Abstract P154: Associations between DNA Methylation of Four Genes and Risk of Cardiovascular Disease in the Cardiovascular Health Study
DNA methylation of gene regulatory regions plays an important role in modulating expression. We hypothesized that methylation of four genes selected a priori due to their relationship with cardiovascular disease (CVD) would be associated with CVD risk factors, incident CVD, and mortality. The genes were 1) Tumor Necrosis Factor (TNF) which encodes for the cytokine TNF involved in systemic inflammation; 2) Superoxide Dismutase 3 (SOD3) associated with antioxidant function; 3) Synuclein Gamma (SNCG) believed to be related to neurodegenerative diseases; and 4) Serpin A5 (SERPINA5), a serine protease inhibitor related to coagulation and inflammation. We used quantitative methylation-specific PCR to measure the methylation status of each gene at baseline and 8 years later in 492 older adults enrolled in the Cardiovascular Health Study (CHS). The CHS is a multi-site observational cohort investigating CVD in older adults initiated in 1989/90 with follow-up through the present. We evaluated associations between percent methylation and CVD risk factors using linear regression adjusted for age and gender. Incident CVD and mortality were evaluated using Cox proportional hazards regression over 16 years for morbid events and 8 years for mortality. A Principal Components Analysis constructed four orthogonal factors comprised of the 8 gene methylation measures accounting for 85% of the variance. Mean age of the sample was 71.3 years and all were non-Hispanic Caucasians. Each gene was associated with risk factors at baseline for CVD such as body-mass index (TNF, SNCG, SOD3), blood pressure (TNF, SNCG), hypertension (SERPINA5), diabetes (SNCG, SERPINA5), elevated lipids (TNF, SOD3), and individual coagulation/inflammatory markers including C-reactive protein (SOD3), Interleukin 6 (SERPINA5), fibrinogen (TNF) or Factor 7 (TNF). Differences in associations with CVD risk factors by gender were found for SNCG and SERPINA5. Borderline associations were found between risk of mortality (p=0.07) and incident stroke (p=0.06) for Factors 1 and 4, respectively, each loading primarily with methylation variability of the TNF and SNCG genes. No associations were found between the PCA factors and incident coronary heart disease or heart failure. This may be the first study to show relationships between DNA methylation and CVD risk factors and subsequent disease suggesting a role for epigenetics in gene expression of these phenotypes. Additional studies with larger sample sizes and additional genes are needed to expand these findings and to investigate the impact of DNA methylation modification on subclinical CVD.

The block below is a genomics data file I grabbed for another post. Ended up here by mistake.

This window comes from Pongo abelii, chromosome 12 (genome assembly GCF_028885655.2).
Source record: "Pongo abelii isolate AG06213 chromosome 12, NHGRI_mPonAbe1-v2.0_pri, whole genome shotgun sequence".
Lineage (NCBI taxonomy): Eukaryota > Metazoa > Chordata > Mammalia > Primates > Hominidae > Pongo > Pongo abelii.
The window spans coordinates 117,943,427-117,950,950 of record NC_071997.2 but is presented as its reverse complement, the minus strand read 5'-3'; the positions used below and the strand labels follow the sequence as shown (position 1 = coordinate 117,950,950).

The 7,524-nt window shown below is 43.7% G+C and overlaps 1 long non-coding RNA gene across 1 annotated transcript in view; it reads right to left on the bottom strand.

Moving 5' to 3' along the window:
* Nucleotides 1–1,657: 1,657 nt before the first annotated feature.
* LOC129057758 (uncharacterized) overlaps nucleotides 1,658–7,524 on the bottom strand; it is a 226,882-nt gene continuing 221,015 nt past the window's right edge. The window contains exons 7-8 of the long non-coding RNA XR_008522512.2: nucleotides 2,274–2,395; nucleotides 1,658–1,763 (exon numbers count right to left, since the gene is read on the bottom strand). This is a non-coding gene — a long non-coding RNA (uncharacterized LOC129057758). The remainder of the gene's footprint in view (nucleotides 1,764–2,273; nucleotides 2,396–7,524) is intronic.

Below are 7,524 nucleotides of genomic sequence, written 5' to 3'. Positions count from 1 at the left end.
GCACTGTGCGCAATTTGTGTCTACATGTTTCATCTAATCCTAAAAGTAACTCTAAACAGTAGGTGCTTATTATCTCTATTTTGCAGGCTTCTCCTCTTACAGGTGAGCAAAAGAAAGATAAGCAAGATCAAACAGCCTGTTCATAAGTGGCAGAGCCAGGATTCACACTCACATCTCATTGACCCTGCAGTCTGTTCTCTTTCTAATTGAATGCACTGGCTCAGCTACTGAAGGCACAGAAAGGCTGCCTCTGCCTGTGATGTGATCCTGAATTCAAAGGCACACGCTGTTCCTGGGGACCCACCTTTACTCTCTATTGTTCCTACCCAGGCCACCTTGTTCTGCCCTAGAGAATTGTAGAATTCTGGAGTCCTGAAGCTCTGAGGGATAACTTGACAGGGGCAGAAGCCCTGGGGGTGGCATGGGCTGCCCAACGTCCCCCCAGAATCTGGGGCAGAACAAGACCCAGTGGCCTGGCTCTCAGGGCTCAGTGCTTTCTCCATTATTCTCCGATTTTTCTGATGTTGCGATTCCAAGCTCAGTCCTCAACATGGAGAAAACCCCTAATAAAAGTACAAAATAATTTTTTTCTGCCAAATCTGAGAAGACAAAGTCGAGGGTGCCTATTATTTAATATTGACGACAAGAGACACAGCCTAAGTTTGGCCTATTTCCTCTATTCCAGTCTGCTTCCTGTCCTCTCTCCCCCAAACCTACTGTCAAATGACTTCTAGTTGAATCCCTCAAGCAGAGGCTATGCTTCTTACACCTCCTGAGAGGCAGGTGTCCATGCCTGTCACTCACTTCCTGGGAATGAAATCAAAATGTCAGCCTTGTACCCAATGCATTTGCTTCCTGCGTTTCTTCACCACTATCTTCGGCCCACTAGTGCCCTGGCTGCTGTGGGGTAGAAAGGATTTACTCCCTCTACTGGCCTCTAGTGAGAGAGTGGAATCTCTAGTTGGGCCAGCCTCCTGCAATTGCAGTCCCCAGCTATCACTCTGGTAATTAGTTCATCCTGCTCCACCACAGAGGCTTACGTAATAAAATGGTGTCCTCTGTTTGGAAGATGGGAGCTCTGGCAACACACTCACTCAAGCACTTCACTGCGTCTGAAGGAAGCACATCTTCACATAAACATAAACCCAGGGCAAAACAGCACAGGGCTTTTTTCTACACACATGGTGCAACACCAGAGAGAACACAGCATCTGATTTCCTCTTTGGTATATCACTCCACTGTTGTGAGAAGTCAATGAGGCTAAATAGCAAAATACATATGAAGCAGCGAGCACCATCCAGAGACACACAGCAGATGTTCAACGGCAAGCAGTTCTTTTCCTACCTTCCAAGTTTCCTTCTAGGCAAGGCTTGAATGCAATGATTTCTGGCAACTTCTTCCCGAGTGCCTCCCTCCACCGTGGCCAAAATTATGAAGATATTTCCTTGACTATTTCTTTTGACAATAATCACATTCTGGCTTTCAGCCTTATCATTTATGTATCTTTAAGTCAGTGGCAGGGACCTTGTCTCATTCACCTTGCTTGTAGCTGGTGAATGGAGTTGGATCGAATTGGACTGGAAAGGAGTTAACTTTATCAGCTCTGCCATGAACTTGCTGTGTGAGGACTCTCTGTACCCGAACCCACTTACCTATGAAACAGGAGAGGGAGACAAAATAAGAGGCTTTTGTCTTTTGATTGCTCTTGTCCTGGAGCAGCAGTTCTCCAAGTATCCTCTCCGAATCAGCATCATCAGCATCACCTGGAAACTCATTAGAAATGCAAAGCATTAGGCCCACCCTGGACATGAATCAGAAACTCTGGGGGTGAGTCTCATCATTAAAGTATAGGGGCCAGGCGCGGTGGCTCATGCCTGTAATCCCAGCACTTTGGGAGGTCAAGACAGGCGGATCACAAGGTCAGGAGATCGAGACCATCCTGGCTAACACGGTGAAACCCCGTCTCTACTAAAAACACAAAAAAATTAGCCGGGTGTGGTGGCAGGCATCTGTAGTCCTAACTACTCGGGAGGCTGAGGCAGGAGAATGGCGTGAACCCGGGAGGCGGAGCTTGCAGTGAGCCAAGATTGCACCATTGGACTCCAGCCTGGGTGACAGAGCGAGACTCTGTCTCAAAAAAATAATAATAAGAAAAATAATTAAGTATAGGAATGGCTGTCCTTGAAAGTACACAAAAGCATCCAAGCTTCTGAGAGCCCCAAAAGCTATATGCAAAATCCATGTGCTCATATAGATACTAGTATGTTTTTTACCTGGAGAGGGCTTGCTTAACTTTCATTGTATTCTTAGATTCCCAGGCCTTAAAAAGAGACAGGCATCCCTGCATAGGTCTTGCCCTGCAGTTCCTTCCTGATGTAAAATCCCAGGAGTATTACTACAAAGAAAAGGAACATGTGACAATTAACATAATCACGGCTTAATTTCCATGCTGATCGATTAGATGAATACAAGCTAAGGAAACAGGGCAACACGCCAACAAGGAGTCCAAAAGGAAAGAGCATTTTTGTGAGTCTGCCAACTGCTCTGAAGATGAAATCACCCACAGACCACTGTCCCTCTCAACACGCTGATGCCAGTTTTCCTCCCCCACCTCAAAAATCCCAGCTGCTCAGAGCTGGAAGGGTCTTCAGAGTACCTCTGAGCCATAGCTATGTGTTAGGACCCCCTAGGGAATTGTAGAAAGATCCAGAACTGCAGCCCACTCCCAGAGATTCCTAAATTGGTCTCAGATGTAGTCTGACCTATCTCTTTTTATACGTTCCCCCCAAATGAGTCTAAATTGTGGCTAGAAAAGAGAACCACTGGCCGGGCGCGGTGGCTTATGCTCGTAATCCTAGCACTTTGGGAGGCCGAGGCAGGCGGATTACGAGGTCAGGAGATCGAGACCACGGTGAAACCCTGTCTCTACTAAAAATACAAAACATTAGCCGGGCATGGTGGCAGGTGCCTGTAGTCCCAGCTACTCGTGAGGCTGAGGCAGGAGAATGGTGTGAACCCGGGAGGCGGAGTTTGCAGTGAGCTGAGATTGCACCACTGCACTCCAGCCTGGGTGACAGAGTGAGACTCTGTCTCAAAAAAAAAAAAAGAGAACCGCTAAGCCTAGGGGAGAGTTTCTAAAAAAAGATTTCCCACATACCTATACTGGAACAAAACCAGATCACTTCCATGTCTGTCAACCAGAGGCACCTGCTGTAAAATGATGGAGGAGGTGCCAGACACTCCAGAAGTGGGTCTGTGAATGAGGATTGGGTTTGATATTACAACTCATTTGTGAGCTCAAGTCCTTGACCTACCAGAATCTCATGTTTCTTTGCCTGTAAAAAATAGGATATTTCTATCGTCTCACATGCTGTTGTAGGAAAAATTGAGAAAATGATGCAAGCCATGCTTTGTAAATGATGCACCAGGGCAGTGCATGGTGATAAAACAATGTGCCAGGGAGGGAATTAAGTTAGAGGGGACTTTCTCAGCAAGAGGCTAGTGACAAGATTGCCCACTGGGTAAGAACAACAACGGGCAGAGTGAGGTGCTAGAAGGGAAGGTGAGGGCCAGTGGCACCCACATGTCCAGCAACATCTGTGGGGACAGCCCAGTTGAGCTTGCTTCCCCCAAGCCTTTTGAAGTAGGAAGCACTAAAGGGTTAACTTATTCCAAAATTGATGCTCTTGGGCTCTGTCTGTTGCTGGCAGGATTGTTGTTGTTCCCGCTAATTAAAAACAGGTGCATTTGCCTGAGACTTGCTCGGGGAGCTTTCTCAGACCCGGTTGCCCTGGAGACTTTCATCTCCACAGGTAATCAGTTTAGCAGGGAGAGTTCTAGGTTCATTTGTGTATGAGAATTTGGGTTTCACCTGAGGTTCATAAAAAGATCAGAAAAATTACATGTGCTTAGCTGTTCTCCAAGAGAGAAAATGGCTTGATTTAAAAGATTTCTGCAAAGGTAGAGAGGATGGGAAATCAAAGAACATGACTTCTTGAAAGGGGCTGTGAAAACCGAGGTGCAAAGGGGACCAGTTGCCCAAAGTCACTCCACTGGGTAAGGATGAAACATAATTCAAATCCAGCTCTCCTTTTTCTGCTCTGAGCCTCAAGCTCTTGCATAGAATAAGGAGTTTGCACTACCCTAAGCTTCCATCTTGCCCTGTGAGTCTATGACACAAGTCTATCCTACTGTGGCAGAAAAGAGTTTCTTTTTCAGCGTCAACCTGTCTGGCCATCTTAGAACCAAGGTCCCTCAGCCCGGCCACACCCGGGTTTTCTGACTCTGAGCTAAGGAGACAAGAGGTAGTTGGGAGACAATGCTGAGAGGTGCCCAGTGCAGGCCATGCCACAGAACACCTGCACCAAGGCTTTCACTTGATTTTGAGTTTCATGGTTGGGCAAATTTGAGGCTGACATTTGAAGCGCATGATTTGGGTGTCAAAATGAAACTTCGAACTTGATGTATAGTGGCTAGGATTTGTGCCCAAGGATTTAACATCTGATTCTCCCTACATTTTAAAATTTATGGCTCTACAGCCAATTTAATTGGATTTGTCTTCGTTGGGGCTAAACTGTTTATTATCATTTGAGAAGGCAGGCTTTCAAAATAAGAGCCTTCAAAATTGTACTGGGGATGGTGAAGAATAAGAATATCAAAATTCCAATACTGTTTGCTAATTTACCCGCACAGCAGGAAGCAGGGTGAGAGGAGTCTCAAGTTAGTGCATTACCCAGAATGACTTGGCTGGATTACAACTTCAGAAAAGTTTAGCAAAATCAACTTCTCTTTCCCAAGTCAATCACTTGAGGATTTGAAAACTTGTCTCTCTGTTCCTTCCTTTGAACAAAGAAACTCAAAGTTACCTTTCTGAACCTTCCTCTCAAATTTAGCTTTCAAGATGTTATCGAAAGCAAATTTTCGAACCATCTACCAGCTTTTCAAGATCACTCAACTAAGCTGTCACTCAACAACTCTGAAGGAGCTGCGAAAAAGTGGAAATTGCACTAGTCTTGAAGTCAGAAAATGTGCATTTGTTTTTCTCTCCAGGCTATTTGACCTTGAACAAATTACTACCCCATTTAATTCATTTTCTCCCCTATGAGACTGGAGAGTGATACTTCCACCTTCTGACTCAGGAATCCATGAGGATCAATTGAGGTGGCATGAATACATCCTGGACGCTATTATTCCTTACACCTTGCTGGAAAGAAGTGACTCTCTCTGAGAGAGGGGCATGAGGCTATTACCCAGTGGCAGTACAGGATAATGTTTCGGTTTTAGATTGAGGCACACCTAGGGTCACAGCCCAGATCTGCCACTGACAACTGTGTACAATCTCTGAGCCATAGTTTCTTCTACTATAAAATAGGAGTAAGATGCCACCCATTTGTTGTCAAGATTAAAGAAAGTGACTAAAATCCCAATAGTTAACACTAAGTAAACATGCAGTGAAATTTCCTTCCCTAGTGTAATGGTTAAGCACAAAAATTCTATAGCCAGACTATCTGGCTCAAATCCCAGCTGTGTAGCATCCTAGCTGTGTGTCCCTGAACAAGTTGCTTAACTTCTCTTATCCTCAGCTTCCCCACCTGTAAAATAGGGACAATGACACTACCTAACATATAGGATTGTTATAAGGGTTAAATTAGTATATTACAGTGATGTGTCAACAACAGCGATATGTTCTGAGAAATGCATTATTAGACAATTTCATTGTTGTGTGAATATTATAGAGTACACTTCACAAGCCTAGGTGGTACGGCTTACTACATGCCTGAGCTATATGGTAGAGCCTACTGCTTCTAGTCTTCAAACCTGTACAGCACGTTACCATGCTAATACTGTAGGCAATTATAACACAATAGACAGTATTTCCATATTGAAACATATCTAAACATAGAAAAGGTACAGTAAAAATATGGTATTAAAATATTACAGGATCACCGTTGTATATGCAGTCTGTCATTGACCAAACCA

- © 2013 by American Heart Association, Inc.